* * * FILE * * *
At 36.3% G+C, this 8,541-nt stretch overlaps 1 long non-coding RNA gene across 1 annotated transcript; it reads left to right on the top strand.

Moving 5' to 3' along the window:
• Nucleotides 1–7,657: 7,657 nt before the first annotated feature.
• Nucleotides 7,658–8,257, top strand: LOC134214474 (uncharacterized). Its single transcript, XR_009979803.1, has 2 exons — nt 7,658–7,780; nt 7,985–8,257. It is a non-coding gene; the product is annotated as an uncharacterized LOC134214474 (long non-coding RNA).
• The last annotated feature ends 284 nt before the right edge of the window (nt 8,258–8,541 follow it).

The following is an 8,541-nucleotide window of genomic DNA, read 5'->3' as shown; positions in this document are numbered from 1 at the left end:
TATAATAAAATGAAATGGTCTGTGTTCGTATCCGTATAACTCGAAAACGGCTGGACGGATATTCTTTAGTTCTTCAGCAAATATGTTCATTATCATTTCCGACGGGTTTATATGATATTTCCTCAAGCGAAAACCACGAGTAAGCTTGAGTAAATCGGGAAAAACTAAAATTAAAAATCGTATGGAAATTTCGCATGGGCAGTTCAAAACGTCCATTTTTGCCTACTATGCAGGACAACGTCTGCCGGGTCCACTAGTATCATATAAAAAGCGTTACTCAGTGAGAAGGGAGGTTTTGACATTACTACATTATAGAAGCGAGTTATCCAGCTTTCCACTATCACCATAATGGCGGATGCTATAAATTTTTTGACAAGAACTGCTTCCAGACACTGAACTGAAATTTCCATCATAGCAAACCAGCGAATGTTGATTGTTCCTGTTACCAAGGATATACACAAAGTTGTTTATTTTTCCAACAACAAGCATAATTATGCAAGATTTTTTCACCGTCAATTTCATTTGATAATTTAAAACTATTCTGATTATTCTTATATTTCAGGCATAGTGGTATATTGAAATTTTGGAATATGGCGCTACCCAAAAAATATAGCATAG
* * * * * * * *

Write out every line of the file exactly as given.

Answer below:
At 36.3% G+C, this 8,541-nt stretch overlaps 1 long non-coding RNA gene across 1 annotated transcript; it reads left to right on the top strand.

Moving 5' to 3' along the window:
• Nucleotides 1–7,657: 7,657 nt before the first annotated feature.
• Nucleotides 7,658–8,257, top strand: LOC134214474 (uncharacterized). Its single transcript, XR_009979803.1, has 2 exons — nt 7,658–7,780; nt 7,985–8,257. It is a non-coding gene; the product is annotated as an uncharacterized LOC134214474 (long non-coding RNA).
• The last annotated feature ends 284 nt before the right edge of the window (nt 8,258–8,541 follow it).

The following is an 8,541-nucleotide window of genomic DNA, read 5'->3' as shown; positions in this document are numbered from 1 at the left end:
TATAATAAAATGAAATGGTCTGTGTTCGTATCCGTATAACTCGAAAACGGCTGGACGGATATTCTTTAGTTCTTCAGCAAATATGTTCATTATCATTTCCGACGGGTTTATATGATATTTCCTCAAGCGAAAACCACGAGTAAGCTTGAGTAAATCGGGAAAAACTAAAATTAAAAATCGTATGGAAATTTCGCATGGGCAGTTCAAAACGTCCATTTTTGCCTACTATGCAGGACAACGTCTGCCGGGTCCACTAGTATCATATAAAAAGCGTTACTCAGTGAGAAGGGAGGTTTTGACATTACTACATTATAGAAGCGAGTTATCCAGCTTTCCACTATCACCATAATGGCGGATGCTATAAATTTTTTGACAAGAACTGCTTCCAGACACTGAACTGAAATTTCCATCATAGCAAACCAGCGAATGTTGATTGTTCCTGTTACCAAGGATATACACAAAGTTGTTTATTTTTCCAACAACAAGCATAATTATGCAAGATTTTTTCACCGTCAATTTCATTTGATAATTTAAAACTATTCTGATTATTCTTATATTTCAGGCATAGTGGTATATTGAAATTTTGGAATATGGCGCTACCCAAAAAATATAGCATAG